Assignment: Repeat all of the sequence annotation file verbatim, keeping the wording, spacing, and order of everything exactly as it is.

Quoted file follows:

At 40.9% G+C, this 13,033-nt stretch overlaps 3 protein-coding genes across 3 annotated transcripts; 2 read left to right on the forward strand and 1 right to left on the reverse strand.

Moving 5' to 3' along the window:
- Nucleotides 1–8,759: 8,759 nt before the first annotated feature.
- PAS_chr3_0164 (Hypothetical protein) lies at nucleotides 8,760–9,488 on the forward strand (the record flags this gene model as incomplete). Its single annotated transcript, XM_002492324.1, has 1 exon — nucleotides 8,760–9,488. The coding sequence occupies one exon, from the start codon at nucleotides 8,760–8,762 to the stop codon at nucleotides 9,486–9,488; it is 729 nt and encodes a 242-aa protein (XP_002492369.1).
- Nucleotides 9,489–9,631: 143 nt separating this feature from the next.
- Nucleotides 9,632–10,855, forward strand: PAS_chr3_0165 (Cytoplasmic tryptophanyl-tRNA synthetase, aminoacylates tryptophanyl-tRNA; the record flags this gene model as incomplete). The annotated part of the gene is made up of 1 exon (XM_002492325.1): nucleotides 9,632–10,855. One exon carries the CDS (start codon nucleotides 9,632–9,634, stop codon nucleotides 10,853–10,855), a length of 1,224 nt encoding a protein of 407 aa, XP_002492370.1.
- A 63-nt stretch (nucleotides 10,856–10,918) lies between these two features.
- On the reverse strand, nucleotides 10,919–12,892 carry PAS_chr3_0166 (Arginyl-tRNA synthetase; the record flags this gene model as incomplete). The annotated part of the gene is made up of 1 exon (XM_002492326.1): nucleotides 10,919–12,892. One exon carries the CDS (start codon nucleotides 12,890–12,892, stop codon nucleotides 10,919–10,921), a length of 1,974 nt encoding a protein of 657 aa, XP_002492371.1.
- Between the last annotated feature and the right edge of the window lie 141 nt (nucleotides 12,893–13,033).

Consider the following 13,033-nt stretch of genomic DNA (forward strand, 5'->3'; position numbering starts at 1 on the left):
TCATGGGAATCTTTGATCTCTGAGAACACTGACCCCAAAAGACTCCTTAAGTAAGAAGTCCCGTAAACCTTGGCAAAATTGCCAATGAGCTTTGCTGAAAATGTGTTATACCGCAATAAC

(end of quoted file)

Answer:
At 40.9% G+C, this 13,033-nt stretch overlaps 3 protein-coding genes across 3 annotated transcripts; 2 read left to right on the forward strand and 1 right to left on the reverse strand.

Moving 5' to 3' along the window:
- Nucleotides 1–8,759: 8,759 nt before the first annotated feature.
- PAS_chr3_0164 (Hypothetical protein) lies at nucleotides 8,760–9,488 on the forward strand (the record flags this gene model as incomplete). Its single annotated transcript, XM_002492324.1, has 1 exon — nucleotides 8,760–9,488. The coding sequence occupies one exon, from the start codon at nucleotides 8,760–8,762 to the stop codon at nucleotides 9,486–9,488; it is 729 nt and encodes a 242-aa protein (XP_002492369.1).
- Nucleotides 9,489–9,631: 143 nt separating this feature from the next.
- Nucleotides 9,632–10,855, forward strand: PAS_chr3_0165 (Cytoplasmic tryptophanyl-tRNA synthetase, aminoacylates tryptophanyl-tRNA; the record flags this gene model as incomplete). The annotated part of the gene is made up of 1 exon (XM_002492325.1): nucleotides 9,632–10,855. One exon carries the CDS (start codon nucleotides 9,632–9,634, stop codon nucleotides 10,853–10,855), a length of 1,224 nt encoding a protein of 407 aa, XP_002492370.1.
- A 63-nt stretch (nucleotides 10,856–10,918) lies between these two features.
- On the reverse strand, nucleotides 10,919–12,892 carry PAS_chr3_0166 (Arginyl-tRNA synthetase; the record flags this gene model as incomplete). The annotated part of the gene is made up of 1 exon (XM_002492326.1): nucleotides 10,919–12,892. One exon carries the CDS (start codon nucleotides 12,890–12,892, stop codon nucleotides 10,919–10,921), a length of 1,974 nt encoding a protein of 657 aa, XP_002492371.1.
- Between the last annotated feature and the right edge of the window lie 141 nt (nucleotides 12,893–13,033).

Consider the following 13,033-nt stretch of genomic DNA (forward strand, 5'->3'; position numbering starts at 1 on the left):
TCATGGGAATCTTTGATCTCTGAGAACACTGACCCCAAAAGACTCCTTAAGTAAGAAGTCCCGTAAACCTTGGCAAAATTGCCAATGAGCTTTGCTGAAAATGTGTTATACCGCAATAAC